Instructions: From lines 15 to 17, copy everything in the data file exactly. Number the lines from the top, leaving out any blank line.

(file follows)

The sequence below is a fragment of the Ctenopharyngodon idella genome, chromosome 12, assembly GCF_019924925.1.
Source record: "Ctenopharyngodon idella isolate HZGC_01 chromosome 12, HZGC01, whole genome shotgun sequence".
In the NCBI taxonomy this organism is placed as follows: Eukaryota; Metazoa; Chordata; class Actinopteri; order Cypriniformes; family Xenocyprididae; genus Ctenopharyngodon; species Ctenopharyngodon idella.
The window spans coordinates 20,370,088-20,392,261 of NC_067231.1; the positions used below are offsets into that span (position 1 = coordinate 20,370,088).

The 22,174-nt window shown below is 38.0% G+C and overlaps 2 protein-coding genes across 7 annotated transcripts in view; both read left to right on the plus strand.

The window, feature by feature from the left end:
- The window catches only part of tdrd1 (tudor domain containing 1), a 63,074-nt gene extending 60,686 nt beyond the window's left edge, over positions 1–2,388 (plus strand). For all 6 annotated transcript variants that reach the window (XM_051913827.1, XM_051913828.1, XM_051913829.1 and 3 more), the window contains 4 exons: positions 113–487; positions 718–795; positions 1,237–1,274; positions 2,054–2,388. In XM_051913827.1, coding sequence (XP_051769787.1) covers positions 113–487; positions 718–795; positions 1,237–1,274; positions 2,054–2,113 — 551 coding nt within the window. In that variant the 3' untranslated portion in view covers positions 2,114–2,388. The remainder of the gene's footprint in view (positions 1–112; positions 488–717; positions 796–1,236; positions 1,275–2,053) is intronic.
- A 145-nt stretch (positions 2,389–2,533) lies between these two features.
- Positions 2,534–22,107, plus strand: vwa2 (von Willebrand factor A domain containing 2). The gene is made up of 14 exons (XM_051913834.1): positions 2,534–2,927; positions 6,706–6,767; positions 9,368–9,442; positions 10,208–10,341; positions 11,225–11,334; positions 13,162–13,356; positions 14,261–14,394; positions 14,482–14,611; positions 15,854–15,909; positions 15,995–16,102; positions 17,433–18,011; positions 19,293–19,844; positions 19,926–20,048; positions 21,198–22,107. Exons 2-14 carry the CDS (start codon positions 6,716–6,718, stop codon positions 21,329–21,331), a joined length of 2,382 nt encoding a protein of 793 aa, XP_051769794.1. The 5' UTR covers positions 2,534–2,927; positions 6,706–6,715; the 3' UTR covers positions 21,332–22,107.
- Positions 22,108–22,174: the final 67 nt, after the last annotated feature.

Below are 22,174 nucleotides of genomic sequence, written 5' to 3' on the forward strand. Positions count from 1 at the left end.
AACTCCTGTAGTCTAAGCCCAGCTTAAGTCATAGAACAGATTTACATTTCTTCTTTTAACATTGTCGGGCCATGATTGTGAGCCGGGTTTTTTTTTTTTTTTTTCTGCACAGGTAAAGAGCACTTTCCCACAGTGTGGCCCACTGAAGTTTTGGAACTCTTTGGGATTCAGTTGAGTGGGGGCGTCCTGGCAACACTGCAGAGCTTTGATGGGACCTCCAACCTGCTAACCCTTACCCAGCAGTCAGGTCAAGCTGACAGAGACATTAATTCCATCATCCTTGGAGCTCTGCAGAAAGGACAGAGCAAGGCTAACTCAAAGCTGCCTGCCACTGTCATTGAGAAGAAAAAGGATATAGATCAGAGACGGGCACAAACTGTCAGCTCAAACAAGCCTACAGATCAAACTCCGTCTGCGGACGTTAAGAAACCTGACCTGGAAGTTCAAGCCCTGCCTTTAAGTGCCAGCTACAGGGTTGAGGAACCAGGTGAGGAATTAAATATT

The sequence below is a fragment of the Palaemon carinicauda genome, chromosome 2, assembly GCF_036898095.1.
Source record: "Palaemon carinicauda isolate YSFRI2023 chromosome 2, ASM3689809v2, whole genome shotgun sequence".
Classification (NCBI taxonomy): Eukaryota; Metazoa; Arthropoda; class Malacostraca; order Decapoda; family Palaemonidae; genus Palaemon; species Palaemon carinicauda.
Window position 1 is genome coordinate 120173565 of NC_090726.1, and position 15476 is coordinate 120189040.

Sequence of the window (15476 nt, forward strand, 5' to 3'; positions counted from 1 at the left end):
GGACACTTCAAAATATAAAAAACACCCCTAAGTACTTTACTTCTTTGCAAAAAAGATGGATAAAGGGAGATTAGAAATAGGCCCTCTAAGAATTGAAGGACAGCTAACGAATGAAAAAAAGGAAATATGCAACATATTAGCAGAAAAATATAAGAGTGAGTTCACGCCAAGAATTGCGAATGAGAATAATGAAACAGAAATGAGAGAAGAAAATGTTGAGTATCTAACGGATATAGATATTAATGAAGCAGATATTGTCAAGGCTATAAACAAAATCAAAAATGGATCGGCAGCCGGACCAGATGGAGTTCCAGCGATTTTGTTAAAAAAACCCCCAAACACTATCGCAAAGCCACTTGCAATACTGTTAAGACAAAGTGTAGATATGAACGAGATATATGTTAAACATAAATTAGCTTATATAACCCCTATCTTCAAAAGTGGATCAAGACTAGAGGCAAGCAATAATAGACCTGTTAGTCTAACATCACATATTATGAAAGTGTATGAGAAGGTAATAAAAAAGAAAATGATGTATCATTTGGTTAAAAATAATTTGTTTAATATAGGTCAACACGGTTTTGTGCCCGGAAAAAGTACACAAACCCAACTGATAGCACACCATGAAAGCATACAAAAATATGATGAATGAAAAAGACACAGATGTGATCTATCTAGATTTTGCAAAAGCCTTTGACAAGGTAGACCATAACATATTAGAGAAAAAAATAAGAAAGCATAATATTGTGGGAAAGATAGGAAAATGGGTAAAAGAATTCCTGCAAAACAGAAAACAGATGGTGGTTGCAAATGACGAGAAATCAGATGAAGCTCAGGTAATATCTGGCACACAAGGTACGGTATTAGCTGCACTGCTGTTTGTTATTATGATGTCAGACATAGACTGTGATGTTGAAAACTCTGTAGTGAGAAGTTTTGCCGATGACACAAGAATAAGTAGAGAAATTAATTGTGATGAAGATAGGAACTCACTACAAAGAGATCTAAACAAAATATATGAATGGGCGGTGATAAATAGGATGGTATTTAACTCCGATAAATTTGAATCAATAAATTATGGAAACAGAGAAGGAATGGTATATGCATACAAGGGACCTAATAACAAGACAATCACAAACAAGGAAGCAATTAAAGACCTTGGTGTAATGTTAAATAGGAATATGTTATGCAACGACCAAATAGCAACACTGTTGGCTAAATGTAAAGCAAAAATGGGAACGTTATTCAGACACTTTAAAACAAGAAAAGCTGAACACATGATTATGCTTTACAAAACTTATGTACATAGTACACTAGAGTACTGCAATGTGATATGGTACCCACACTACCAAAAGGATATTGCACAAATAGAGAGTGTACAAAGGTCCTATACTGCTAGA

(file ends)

Classification (NCBI taxonomy): Eukaryota; Metazoa; Arthropoda; class Malacostraca; order Decapoda; family Palaemonidae; genus Palaemon; species Palaemon carinicauda.
Window position 1 is genome coordinate 120173565 of NC_090726.1, and position 15476 is coordinate 120189040.

Sequence of the window (15476 nt, forward strand, 5' to 3'; positions counted from 1 at the left end):